"The Wanderer": An Old English Poem

Wandering is an ambiguous mode of solitude. Voluntary wandering has been identified as the provenance of wizards and shamans, poets and romantics. The shamans of China and the Americas were wanderers. In Germanic mythology, Odin took on the guise of Vegmar the Wanderer, with blue cloak, traveler's staff, and long white beard. Gandulf and Aragorn of Tolkien's Lord of the Rings, and Ged, the wizard of Ursula Le Guin's Earthsea books, are wanderers. The knights-errant of Europe skirt the definitions of voluntary wandering and vagabonding.

In medieval Japan, the hijiri were wandering monks, and the Franciscans of medieval Europe were initially homeless wanderers, like troubadours, of whom they were a spiritualized counterpart. The Hindu sadhu and the Jain digambara of India, making no claim to home or property, were never in one place very long. There is a moral sense in wandering, a clear and projected moral compass that has less to do with locale and geography. The Japanese poet Basho's famous wanderings added an aesthetic element to wandering as a kind of anti-modern questing.

But wandering is also involuntary, and that is the ambiguity of the solitude it entails. Refugees of war and natural disaster have been wanderers who remind us of the uglier vicissitudes of society. Thrust into an undesired solitude, the involuntary wanderer becomes an exile. These have been presented in history as faceless masses of humanity's cruelties. In lore, these have ranged from the feisty survivor like Homer's Odysseus to the troubled wanderer of the Old English elegy known simply as "The Wanderer."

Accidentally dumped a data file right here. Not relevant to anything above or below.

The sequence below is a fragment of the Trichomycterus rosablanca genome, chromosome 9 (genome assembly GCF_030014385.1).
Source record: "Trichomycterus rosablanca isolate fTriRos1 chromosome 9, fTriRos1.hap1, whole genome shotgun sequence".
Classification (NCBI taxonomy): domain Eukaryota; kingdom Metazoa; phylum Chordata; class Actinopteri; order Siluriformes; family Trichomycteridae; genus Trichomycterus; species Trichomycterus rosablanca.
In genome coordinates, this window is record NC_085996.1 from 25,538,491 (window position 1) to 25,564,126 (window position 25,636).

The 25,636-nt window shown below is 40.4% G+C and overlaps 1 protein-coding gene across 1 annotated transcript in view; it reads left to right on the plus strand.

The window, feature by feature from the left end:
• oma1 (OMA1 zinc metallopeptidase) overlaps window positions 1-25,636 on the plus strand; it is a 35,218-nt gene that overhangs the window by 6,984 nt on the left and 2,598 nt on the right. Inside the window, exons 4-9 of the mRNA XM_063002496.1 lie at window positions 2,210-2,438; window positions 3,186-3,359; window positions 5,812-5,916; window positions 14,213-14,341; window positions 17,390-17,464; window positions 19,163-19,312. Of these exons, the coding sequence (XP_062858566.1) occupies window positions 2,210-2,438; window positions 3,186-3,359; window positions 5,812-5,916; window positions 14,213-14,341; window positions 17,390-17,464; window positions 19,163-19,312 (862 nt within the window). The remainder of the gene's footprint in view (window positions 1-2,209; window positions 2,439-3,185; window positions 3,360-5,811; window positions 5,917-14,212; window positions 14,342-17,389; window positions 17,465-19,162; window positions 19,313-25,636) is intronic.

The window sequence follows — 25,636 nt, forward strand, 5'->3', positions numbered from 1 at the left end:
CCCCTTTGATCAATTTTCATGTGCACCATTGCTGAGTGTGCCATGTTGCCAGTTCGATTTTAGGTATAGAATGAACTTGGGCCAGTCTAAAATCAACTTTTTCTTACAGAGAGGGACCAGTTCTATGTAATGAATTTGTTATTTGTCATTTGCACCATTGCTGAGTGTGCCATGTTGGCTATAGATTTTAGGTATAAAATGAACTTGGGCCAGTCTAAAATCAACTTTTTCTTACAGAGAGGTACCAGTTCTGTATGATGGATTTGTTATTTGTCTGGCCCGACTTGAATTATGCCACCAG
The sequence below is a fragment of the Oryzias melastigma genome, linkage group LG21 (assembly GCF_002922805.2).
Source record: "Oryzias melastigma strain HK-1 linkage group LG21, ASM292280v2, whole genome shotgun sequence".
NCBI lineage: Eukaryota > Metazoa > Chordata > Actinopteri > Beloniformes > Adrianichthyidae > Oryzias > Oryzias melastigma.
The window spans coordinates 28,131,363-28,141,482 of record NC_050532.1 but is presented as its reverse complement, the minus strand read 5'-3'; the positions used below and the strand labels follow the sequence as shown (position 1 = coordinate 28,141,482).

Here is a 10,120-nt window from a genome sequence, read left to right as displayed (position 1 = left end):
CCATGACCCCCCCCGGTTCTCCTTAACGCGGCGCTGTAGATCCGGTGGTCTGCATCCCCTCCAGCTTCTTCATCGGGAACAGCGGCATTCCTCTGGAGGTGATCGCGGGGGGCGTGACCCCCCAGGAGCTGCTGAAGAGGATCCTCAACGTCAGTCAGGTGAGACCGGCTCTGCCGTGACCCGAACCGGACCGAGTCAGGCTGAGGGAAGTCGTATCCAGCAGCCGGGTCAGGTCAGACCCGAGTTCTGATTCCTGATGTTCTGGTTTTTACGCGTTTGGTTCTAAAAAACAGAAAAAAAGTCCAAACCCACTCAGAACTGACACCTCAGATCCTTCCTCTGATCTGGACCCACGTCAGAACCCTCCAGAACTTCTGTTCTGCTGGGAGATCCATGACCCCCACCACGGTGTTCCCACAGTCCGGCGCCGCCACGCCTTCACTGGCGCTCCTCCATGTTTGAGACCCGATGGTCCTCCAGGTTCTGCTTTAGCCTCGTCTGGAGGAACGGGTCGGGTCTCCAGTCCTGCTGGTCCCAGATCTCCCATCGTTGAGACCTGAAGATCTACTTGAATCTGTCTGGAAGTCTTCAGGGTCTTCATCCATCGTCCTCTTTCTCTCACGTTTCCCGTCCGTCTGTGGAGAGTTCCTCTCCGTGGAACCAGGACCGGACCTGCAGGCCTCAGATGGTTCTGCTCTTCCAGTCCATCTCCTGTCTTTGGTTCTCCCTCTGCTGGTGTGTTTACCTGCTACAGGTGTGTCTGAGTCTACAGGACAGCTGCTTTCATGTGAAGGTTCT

Here is an economical version of "The Wanderer." The English translations of Diamond, Romano, and Thorpe were consulted, as well as the Leslie and the Dunning and Bliss editions of the original. Other sources of reflection included ancient Chinese poems and the cluster of British post-World War I poems on similar subjects of war and ruin, plus the Anglos-Saxon and Germanic poems of the era, and varied literary sources such as those mentioned above.

Brevity and clarity of feeling were the guiding points for this version. It deviates from the original in everything technical because that was not what I wanted to capture -- not scholarship but emotion. This is made more obvious by the fact that the original and full translations run 115 lines, while my version is less than half the length at 56 lines.

The Anglo-Saxon poem was meant to be sung, hence memorized. The elegy dates from no later than the eleventh century, more likely hundreds of years earlier; it dates more or less from the era of Beowulf, the most familiar of the Anglo-Saxon poems. "The Wanderer" conjures the perennial fear of the European Dark Age outposts of modest civilization: violence and the rapacity of unseen and unpredictable forces. It is an uncertainty vaguely reflected in all cultures over time and distance, not exempting today.